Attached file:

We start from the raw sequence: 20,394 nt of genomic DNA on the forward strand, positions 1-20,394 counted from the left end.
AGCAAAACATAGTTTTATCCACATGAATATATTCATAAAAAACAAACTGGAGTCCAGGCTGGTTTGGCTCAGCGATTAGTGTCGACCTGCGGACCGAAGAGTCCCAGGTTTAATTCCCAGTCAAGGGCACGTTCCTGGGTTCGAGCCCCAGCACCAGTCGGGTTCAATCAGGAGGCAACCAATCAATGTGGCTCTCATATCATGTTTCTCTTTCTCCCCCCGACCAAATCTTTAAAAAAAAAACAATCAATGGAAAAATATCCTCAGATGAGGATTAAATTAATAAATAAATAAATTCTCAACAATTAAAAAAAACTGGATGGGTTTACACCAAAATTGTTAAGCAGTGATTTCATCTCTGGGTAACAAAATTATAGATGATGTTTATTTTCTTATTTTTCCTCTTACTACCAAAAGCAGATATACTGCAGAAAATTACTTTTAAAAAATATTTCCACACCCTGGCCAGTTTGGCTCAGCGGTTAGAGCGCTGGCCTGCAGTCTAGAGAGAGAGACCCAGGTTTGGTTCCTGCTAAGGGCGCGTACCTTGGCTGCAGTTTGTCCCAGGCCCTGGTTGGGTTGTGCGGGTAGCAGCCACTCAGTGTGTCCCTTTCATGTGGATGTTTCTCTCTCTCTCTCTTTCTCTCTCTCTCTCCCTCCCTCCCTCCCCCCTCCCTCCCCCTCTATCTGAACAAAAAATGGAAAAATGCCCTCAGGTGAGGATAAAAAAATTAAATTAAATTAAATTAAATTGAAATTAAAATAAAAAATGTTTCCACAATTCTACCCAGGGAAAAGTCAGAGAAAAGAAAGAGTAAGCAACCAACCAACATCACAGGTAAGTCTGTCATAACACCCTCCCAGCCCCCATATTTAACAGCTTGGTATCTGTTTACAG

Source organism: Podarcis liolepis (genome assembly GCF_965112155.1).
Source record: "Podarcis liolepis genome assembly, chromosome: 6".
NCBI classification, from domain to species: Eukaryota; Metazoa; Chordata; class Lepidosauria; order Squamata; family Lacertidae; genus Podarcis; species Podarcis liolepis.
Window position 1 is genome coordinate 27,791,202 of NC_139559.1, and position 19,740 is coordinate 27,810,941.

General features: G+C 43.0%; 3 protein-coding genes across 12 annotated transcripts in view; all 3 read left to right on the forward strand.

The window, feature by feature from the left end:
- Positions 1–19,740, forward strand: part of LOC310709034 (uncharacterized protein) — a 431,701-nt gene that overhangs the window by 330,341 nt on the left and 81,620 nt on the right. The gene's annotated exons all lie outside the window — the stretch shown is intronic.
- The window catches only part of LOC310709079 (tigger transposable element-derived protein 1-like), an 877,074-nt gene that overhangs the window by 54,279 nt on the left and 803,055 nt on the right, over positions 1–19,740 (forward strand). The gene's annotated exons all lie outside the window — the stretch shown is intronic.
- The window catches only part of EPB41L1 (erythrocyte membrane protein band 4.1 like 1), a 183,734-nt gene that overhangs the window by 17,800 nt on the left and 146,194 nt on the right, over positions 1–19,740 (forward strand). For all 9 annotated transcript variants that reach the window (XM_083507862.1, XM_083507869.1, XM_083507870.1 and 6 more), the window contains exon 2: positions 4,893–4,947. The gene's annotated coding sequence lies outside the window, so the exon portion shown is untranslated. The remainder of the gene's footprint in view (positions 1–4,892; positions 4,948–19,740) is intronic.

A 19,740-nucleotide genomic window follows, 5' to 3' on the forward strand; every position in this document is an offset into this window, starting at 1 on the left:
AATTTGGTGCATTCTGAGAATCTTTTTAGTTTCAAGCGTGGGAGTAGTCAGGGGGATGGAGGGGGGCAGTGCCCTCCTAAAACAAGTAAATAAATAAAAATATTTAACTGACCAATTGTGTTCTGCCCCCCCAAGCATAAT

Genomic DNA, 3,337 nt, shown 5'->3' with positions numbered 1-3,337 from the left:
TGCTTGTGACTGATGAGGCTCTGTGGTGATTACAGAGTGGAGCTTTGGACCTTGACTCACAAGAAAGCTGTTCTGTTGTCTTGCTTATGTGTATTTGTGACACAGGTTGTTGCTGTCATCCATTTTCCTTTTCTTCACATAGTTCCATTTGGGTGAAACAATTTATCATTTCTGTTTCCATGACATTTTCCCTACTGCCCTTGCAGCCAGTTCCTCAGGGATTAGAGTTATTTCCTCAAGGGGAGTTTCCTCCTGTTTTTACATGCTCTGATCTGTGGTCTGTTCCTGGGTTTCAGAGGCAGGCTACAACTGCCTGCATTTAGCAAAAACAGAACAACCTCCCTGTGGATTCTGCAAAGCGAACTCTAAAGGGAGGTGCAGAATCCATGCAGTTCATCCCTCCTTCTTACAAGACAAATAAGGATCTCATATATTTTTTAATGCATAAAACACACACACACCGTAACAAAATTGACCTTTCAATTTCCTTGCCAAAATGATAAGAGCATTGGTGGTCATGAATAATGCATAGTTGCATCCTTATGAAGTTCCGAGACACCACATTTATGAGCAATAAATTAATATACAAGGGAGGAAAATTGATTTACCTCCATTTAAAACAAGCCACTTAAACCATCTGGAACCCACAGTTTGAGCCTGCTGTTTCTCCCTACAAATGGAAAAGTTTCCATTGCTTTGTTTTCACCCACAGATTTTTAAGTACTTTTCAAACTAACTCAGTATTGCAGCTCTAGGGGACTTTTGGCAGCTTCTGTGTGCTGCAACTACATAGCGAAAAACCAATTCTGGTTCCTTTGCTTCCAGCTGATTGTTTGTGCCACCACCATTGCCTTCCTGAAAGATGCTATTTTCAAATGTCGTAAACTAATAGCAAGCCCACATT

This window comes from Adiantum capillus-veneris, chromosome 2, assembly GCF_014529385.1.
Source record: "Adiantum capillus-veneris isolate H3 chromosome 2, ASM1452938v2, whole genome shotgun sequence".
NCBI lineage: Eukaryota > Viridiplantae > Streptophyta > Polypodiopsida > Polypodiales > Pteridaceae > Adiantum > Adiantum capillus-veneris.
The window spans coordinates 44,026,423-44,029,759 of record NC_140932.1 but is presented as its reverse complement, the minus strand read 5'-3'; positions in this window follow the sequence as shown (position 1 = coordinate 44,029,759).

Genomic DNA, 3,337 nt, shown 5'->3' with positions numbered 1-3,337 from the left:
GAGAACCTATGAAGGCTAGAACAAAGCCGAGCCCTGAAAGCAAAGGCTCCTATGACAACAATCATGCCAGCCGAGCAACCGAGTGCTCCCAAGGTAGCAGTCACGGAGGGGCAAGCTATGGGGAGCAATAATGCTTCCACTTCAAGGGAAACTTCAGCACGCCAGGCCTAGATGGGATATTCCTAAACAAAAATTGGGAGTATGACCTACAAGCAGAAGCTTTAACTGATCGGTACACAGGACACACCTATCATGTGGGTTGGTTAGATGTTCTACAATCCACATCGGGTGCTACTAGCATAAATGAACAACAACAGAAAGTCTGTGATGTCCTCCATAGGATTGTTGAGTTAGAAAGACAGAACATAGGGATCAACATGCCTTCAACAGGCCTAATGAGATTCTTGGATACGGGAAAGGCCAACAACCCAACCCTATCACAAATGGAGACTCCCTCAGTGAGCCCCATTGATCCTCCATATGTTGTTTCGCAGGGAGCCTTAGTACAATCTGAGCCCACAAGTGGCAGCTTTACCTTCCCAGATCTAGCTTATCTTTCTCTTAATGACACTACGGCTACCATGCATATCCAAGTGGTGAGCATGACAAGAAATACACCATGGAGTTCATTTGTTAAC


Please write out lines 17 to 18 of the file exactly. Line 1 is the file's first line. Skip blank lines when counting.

Source record: "Adiantum capillus-veneris isolate H3 chromosome 2, ASM1452938v2, whole genome shotgun sequence".
NCBI lineage: Eukaryota > Viridiplantae > Streptophyta > Polypodiopsida > Polypodiales > Pteridaceae > Adiantum > Adiantum capillus-veneris.